March 17, 2017 / 10:59 AM / in 8 months

Kenyan oil firm KenolKobil to open 30 new stations this year

NAIROBI (Reuters) - Kenyan oil marketer KenolKobil will open at least 30 new service stations this year to boost sales volumes, its chief executive said.

Pedestrians walk past a Kobil service station with the prices display of petrol (US $ 0.84 per litre unleaded) and diesel (US $ 0.72 per litre) on a signage in Kenya's capital Nairobi, February 7, 2016. The global oil price is hovering at about $30 U.S. dollars a barrel. REUTERS/Thomas Mukoya

KenolKobil was one of the best-performing stocks on the Nairobi bourse last year after it reduced debt and cut its financing, improving margins and earnings.

The company boosted its pretax profit by 27 percent last year to 3.54 billion shillings ($34.35 million). Fuel volumes rose by 30 percent.

“The story has not changed,” David Ohana, the group’s chief executive, told Reuters in an interview on Thursday, saying the company wanted to drive up volumes and focus on margins.

KenolKobil also operates in Ethiopia, Uganda, Rwanda, Burundi and Zambia. Ohana said about 25 of the new stations will be in Kenya, where the economy is expanding by more than 5 percent per year.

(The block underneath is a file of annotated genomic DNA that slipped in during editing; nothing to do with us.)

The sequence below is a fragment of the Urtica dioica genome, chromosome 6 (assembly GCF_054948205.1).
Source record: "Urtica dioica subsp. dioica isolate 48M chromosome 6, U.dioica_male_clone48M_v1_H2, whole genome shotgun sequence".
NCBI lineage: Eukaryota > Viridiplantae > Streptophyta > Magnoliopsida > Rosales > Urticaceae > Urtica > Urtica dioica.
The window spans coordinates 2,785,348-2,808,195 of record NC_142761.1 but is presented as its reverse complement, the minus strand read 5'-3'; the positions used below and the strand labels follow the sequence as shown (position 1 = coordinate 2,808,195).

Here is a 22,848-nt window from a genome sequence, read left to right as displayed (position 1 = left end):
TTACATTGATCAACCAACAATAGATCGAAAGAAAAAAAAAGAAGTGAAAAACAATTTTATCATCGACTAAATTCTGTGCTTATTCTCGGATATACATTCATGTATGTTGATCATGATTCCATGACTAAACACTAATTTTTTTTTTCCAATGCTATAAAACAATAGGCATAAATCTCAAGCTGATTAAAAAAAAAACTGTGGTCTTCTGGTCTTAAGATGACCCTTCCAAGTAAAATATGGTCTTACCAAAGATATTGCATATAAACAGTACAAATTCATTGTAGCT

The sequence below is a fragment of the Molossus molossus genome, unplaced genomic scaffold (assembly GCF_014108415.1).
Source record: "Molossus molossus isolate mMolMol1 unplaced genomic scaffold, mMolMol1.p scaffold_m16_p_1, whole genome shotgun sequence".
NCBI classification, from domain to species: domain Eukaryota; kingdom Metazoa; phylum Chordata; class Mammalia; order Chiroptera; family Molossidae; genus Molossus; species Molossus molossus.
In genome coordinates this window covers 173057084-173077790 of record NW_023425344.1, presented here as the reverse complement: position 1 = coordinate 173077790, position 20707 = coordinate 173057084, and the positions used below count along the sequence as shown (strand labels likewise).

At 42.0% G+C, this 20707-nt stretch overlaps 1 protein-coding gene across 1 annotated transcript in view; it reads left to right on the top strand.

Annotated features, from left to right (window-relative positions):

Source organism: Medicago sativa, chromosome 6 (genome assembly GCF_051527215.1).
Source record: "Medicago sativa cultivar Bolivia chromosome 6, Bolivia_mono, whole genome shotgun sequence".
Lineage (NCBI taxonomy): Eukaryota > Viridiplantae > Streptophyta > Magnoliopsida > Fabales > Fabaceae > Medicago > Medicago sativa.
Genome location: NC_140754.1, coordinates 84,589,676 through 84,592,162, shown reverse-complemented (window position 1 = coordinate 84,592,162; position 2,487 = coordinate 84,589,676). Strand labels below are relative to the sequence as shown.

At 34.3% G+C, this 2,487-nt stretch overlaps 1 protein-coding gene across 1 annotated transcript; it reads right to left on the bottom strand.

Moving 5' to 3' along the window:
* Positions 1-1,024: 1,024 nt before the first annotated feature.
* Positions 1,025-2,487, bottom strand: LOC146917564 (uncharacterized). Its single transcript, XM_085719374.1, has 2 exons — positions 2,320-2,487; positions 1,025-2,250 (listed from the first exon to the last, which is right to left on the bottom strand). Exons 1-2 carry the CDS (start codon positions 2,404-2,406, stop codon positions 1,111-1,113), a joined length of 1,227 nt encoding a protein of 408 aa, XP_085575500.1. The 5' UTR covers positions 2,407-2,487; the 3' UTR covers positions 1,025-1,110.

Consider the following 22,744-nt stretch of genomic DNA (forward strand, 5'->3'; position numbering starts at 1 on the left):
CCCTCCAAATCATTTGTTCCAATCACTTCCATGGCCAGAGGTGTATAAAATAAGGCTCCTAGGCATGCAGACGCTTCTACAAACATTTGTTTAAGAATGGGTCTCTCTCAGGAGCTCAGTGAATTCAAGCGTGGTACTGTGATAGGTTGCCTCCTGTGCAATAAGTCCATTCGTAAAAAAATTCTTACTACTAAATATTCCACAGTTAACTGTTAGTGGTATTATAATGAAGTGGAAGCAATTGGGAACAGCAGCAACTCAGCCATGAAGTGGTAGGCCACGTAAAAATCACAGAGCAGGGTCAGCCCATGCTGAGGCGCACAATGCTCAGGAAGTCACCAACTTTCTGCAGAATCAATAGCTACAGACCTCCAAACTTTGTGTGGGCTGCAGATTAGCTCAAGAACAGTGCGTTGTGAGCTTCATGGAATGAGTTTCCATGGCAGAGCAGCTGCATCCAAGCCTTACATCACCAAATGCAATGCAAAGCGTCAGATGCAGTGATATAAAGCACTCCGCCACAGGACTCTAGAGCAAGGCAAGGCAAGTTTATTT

The company, which has a 15 percent market share in Kenya with 200 service stations, partners with individuals who hold long-term leases on the sites.

“In terms of capital, it is nothing,” Ohana, a former major in the Israeli military who has lived in Africa for 15 years, said of the planned stations.

The company is not opening in new markets but may do so later.

“If in the future we have an opportunity to venture into South Africa, which is a mature market like Kenya, we will be happy to venture, either in partnership or alone,” he said.

Kenya is investing billions of shillings in energy. An oil pipeline linking the port of Mombasa with the capital Nairobi is expected to be completed this year.

Lebanon’s Zakhem International is building the 48 billion shilling pipeline, which will boost fuel supplies to the capital.

($1 = 103.0500 Kenyan shillings)

Editing by Katharine Houreld; Editing by Dale Hudson

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